Word of the Month: File Sharing
This past month has seen the issue of duplicating and distributing copyrighted music files over the Internet become front-page news. The Recording Industry Association of America (RIAA) has filed lawsuits against several hundred people who have “shared” music files over the Internet. So our word of the month is file sharing, n., the distribution of data files, such as music, in a peer-to-peer network.
While on the surface this issue is about music, there is a deeper issue regarding intellectual property in electronic media. The new stories about file sharing have focused on the music industry, with a secondary focus on Hollywood and the movies, but at its core the issue affects all types of copyrighted material. Music is not the only thing that can be shared over networks like Napster, Morpheus, and Kazaa. Any type of files can be distributed, text, photos, movies (actually, the bulk of material distributed over these networks is not music, but pornography).
American Dialect: Alaska & Hawaii
In this final installment of our series on American dialect we take a look at the dialects spoken in the two newest states, Alaska and Hawaii. Both were American possessions since the 19th century and both were admitted to the Union in 1959. Other than that, they have very little in common. Alaska is the only arctic state and Hawaii is the only tropical one. Alaska is the largest state in terms of area (over twice the size of Texas the next competitor) and Hawaii is one of the smallest (47th of the 50). Hawaii, on the other hand, has nearly twice the population of Alaska.
Linguistically, both have a strong native influence, but the similarity stops there. Alaskan terms are strongly influenced by Tlingit and Inuit (with a faint hint of Russian dating back to the days before the Tsar sold Alaska to the US), while Hawaiian is a Polynesian language. Outside of a specialized vocabulary relating to the arctic environment, Alaskans speak a very standard form of American English. Most Alaskans are not natives, having moved there from the Lower-48. There are, however, distinct Hawaiian pronunciations and grammatical rules to the English spoken there.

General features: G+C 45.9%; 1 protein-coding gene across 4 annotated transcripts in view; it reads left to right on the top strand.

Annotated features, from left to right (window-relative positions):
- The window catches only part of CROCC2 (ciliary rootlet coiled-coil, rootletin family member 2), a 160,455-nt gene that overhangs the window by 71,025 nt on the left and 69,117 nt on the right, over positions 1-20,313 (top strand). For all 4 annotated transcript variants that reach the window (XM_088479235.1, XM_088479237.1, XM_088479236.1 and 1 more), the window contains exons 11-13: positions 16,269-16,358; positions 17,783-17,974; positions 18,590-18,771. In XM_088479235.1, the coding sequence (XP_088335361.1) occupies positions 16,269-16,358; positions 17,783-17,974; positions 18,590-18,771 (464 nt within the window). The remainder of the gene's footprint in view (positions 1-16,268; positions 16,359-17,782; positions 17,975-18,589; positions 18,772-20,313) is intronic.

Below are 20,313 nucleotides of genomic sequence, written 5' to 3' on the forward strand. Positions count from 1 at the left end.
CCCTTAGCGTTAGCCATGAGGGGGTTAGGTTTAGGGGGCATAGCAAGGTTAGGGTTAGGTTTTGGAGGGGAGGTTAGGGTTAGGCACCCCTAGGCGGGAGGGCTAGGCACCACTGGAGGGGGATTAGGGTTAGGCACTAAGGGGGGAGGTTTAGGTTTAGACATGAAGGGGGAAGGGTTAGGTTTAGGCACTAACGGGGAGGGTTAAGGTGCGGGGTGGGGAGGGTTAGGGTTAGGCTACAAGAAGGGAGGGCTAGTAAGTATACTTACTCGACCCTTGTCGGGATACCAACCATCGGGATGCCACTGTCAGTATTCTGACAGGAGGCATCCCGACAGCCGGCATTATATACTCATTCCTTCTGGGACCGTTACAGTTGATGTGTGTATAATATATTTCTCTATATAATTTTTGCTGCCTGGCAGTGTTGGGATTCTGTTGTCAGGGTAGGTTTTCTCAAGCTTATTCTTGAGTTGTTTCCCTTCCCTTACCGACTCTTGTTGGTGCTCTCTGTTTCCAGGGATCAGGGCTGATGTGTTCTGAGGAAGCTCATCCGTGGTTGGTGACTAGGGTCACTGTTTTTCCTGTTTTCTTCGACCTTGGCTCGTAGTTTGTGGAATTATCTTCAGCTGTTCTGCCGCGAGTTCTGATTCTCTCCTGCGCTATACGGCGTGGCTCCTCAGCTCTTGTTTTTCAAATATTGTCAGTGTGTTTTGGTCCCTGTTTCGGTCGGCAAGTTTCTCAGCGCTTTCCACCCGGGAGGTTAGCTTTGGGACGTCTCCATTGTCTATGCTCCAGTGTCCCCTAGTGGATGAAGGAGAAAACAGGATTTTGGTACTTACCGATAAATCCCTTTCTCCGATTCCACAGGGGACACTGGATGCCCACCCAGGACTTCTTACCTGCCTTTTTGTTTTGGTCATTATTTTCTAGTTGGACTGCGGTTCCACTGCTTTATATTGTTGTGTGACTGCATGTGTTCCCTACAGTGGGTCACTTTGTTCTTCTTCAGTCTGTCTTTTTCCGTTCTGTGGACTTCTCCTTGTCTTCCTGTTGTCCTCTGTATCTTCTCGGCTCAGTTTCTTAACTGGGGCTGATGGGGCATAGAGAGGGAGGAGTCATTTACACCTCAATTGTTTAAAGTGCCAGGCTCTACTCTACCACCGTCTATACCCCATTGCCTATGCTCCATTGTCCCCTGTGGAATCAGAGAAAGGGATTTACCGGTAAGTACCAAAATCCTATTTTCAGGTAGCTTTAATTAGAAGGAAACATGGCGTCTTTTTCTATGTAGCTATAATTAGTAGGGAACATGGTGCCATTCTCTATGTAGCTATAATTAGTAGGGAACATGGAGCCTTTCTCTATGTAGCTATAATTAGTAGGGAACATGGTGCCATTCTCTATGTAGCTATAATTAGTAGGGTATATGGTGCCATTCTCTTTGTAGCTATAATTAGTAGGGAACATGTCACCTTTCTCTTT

Word Of The Month: DNA
From the decoding of the human genome to the fiftieth anniversary of Watson and Crick’s discovery of its structure to the recent claim by Chinese scientists that they have created rabbit-human hybrid cells using cloning technology, DNA has been much in the news lately. Given that Watson and Crick’s discovery is ushering in a brave new world of biological revolution, it is only fitting that our word of the month should be:
Deoxyribonucleic acid, n., also DNA, a self-replicating chemical that carries the genetic information in the cell. DNA consists of two long chains of nucleotides twisted into a double helix and linked by hydrogen bonds between the complementary base pairs, adenine and thymine or cytosine and guanine. Thus the sequence of one strand can be replicated from its partner. The sequence of base pairs determines individual hereditary characteristics. The existence of nucleic acids has been known since the 19th century and DNA was differentiated from RNA in 1931. But DNA’s function in genetics was not fully understood until Watson, Crick, and Wilkins deciphered its structure and its process of self-replication in 1953.
Humor: Military Linguistics
In the US military, confusion sometimes reigns because members of the four armed services do not always understand one another. Not only do the four services have their own uniforms, equipment, and traditions, they also have their own jargon. This is illustrated by fairly old joke about military jargon.
Take a simple command such as secure the building. One would think that this command would be rather unambiguous, but this is not necessarily so. Each of the four services interprets this command in its own, unique way.
If one tells an Army soldier to secure a building, he will occupy and prepare to defend it.
A Marine, on the other hand, when told to secure a building will attack and destroy it.
Tell a Navy man to secure the building and the sailor will turn out the lights and lock the door.
Finally, if you tell an Air Force airman to secure the building, he will take out a five-year lease with an option to buy.
Book Review: Dubious Doublets
Dubious Doublets, by Stewart Edelstein, is another in the long line of popular press etymology books. Two things, however, make this book stand out from the crowd. The first is the quality of the research and the second is Edelstein’s approach to the subject, examining pairs of seemingly unrelated words that share a common origin.
Edelstein is an amateur etymologist. A lawyer by trade, he brings over thirty years of private study to the subject and it shows. Although the book lacks source notes or a bibliography (Edelstein does provide a rather long list of books that are “recommended reading"), the etymologies he gives stand up to detailed scrutiny. Edelstein does not plump for questionable etymologies, nor does he attempt to pass off false etymologies with words like “some people believe.”
Copyright 1997-2015, by David Wilton